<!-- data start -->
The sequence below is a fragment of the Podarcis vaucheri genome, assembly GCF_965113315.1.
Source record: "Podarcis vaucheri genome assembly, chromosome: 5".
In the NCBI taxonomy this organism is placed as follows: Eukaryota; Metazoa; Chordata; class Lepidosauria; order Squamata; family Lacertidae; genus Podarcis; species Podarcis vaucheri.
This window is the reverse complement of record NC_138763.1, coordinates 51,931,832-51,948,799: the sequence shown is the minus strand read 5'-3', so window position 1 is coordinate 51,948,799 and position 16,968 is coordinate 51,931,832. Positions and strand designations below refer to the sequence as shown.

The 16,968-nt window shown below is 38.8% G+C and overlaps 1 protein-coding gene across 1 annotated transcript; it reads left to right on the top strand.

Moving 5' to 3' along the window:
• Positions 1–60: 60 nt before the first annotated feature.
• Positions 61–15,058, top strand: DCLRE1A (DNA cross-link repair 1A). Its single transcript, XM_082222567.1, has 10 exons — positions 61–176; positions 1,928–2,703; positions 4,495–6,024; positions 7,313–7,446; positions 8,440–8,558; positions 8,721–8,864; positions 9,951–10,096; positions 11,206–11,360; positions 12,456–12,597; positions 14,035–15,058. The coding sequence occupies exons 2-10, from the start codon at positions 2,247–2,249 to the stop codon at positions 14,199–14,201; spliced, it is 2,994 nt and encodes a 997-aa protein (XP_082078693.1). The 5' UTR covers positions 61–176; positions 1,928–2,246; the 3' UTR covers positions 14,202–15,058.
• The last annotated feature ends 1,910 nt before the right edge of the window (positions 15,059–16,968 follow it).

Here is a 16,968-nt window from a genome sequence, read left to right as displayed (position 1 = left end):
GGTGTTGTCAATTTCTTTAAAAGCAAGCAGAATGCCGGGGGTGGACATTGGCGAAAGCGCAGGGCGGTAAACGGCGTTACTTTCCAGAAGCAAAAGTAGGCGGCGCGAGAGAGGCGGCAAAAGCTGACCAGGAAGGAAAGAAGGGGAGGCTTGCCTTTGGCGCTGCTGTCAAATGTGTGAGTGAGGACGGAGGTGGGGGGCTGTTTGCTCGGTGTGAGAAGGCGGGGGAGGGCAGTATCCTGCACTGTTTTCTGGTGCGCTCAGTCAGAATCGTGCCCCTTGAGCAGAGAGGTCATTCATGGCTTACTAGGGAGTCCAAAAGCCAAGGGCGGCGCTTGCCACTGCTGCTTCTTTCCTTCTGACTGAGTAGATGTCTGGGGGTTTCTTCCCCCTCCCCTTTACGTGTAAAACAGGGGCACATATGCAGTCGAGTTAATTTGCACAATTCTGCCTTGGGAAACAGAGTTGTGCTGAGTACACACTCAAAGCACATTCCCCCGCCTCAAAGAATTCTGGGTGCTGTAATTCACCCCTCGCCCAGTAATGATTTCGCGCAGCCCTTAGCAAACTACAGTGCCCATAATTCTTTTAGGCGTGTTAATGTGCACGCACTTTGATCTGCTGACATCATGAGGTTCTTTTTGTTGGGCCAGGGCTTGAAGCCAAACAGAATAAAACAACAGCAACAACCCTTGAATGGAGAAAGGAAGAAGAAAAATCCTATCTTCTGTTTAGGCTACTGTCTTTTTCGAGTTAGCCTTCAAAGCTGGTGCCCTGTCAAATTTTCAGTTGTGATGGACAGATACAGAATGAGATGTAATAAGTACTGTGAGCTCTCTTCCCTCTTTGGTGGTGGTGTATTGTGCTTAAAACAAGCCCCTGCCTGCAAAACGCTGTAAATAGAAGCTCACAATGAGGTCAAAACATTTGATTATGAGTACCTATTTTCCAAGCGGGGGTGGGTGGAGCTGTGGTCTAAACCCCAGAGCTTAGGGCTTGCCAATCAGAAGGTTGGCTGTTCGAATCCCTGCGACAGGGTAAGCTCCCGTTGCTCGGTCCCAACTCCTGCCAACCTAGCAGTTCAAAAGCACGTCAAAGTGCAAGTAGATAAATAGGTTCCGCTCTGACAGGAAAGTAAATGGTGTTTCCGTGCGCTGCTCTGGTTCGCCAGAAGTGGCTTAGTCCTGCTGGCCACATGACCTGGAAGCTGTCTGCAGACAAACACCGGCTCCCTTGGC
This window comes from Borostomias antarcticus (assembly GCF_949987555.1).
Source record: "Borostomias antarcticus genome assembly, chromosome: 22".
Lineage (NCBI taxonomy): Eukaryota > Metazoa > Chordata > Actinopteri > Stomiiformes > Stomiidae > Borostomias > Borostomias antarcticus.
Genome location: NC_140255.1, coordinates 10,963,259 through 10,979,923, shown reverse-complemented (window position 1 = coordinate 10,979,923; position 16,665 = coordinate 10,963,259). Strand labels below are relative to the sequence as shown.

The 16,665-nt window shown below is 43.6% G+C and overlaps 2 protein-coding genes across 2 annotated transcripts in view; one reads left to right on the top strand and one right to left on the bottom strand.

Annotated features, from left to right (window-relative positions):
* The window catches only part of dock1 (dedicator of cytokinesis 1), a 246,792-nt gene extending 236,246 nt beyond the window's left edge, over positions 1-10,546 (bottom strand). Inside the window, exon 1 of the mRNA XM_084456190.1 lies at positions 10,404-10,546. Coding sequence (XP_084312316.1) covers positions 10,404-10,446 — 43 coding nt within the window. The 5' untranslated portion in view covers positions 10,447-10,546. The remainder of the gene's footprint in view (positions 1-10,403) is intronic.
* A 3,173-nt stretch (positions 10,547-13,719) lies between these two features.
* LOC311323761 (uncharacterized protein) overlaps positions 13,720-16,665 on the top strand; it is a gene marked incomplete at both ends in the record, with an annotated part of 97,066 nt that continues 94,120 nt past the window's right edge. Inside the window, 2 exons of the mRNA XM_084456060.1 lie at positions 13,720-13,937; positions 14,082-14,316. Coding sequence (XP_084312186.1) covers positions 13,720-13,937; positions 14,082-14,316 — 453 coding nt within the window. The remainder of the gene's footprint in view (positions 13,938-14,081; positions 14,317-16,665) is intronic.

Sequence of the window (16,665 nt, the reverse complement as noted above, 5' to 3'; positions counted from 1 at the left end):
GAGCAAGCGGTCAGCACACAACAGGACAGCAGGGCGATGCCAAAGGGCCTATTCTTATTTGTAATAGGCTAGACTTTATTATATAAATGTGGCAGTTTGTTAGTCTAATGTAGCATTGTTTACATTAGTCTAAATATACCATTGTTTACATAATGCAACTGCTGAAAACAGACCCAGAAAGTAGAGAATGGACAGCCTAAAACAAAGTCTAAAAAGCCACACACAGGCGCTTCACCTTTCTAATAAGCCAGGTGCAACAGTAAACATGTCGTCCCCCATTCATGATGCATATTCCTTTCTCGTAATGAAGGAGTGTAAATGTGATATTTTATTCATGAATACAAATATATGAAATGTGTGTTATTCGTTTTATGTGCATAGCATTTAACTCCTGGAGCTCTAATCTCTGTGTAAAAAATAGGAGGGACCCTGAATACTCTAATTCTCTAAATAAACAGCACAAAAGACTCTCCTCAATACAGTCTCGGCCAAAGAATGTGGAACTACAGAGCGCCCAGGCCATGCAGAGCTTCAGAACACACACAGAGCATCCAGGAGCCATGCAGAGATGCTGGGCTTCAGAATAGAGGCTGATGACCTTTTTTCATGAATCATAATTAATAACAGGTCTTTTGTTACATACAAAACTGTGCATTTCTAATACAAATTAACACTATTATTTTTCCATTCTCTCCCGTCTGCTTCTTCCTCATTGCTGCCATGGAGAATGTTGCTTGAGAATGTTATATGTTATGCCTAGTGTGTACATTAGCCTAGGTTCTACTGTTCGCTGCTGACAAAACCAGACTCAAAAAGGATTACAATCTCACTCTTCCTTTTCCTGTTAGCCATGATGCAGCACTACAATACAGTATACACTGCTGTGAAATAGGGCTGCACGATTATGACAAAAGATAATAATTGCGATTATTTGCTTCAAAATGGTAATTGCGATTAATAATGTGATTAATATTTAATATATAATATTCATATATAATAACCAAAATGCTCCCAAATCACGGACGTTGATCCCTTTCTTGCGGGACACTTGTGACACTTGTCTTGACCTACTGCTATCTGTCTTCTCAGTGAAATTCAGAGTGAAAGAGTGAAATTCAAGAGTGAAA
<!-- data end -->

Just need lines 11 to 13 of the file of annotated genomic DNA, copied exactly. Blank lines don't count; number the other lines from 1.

GGTGTTGTCAATTTCTTTAAAAGCAAGCAGAATGCCGGGGGTGGACATTGGCGAAAGCGCAGGGCGGTAAACGGCGTTACTTTCCAGAAGCAAAAGTAGGCGGCGCGAGAGAGGCGGCAAAAGCTGACCAGGAAGGAAAGAAGGGGAGGCTTGCCTTTGGCGCTGCTGTCAAATGTGTGAGTGAGGACGGAGGTGGGGGGCTGTTTGCTCGGTGTGAGAAGGCGGGGGAGGGCAGTATCCTGCACTGTTTTCTGGTGCGCTCAGTCAGAATCGTGCCCCTTGAGCAGAGAGGTCATTCATGGCTTACTAGGGAGTCCAAAAGCCAAGGGCGGCGCTTGCCACTGCTGCTTCTTTCCTTCTGACTGAGTAGATGTCTGGGGGTTTCTTCCCCCTCCCCTTTACGTGTAAAACAGGGGCACATATGCAGTCGAGTTAATTTGCACAATTCTGCCTTGGGAAACAGAGTTGTGCTGAGTACACACTCAAAGCACATTCCCCCGCCTCAAAGAATTCTGGGTGCTGTAATTCACCCCTCGCCCAGTAATGATTTCGCGCAGCCCTTAGCAAACTACAGTGCCCATAATTCTTTTAGGCGTGTTAATGTGCACGCACTTTGATCTGCTGACATCATGAGGTTCTTTTTGTTGGGCCAGGGCTTGAAGCCAAACAGAATAAAACAACAGCAACAACCCTTGAATGGAGAAAGGAAGAAGAAAAATCCTATCTTCTGTTTAGGCTACTGTCTTTTTCGAGTTAGCCTTCAAAGCTGGTGCCCTGTCAAATTTTCAGTTGTGATGGACAGATACAGAATGAGATGTAATAAGTACTGTGAGCTCTCTTCCCTCTTTGGTGGTGGTGTATTGTGCTTAAAACAAGCCCCTGCCTGCAAAACGCTGTAAATAGAAGCTCACAATGAGGTCAAAACATTTGATTATGAGTACCTATTTTCCAAGCGGGGGTGGGTGGAGCTGTGGTCTAAACCCCAGAGCTTAGGGCTTGCCAATCAGAAGGTTGGCTGTTCGAATCCCTGCGACAGGGTAAGCTCCCGTTGCTCGGTCCCAACTCCTGCCAACCTAGCAGTTCAAAAGCACGTCAAAGTGCAAGTAGATAAATAGGTTCCGCTCTGACAGGAAAGTAAATGGTGTTTCCGTGCGCTGCTCTGGTTCGCCAGAAGTGGCTTAGTCCTGCTGGCCACATGACCTGGAAGCTGTCTGCAGACAAACACCGGCTCCCTTGGC
This window comes from Borostomias antarcticus (assembly GCF_949987555.1).
Source record: "Borostomias antarcticus genome assembly, chromosome: 22".